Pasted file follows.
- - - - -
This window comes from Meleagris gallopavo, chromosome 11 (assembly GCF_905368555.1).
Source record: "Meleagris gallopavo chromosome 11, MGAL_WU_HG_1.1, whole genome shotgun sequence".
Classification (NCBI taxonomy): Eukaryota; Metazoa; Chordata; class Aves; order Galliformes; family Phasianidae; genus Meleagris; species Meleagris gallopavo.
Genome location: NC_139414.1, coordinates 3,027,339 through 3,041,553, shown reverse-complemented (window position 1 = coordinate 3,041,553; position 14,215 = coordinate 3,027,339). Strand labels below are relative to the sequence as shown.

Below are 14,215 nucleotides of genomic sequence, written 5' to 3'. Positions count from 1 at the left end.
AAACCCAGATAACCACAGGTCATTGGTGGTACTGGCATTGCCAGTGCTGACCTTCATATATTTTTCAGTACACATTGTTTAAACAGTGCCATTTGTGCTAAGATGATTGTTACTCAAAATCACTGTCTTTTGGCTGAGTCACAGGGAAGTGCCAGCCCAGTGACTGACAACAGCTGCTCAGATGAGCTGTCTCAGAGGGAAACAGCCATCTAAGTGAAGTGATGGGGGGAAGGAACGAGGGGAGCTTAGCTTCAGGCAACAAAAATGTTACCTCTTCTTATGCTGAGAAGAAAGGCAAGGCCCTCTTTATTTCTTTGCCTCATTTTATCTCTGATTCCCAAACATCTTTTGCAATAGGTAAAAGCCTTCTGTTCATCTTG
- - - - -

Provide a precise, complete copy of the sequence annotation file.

This window comes from Meleagris gallopavo, chromosome 11 (assembly GCF_905368555.1).
Source record: "Meleagris gallopavo chromosome 11, MGAL_WU_HG_1.1, whole genome shotgun sequence".
Classification (NCBI taxonomy): Eukaryota; Metazoa; Chordata; class Aves; order Galliformes; family Phasianidae; genus Meleagris; species Meleagris gallopavo.
Genome location: NC_139414.1, coordinates 3,027,339 through 3,041,553, shown reverse-complemented (window position 1 = coordinate 3,041,553; position 14,215 = coordinate 3,027,339). Strand labels below are relative to the sequence as shown.

Below are 14,215 nucleotides of genomic sequence, written 5' to 3'. Positions count from 1 at the left end.
AAACCCAGATAACCACAGGTCATTGGTGGTACTGGCATTGCCAGTGCTGACCTTCATATATTTTTCAGTACACATTGTTTAAACAGTGCCATTTGTGCTAAGATGATTGTTACTCAAAATCACTGTCTTTTGGCTGAGTCACAGGGAAGTGCCAGCCCAGTGACTGACAACAGCTGCTCAGATGAGCTGTCTCAGAGGGAAACAGCCATCTAAGTGAAGTGATGGGGGGAAGGAACGAGGGGAGCTTAGCTTCAGGCAACAAAAATGTTACCTCTTCTTATGCTGAGAAGAAAGGCAAGGCCCTCTTTATTTCTTTGCCTCATTTTATCTCTGATTCCCAAACATCTTTTGCAATAGGTAAAAGCCTTCTGTTCATCTTG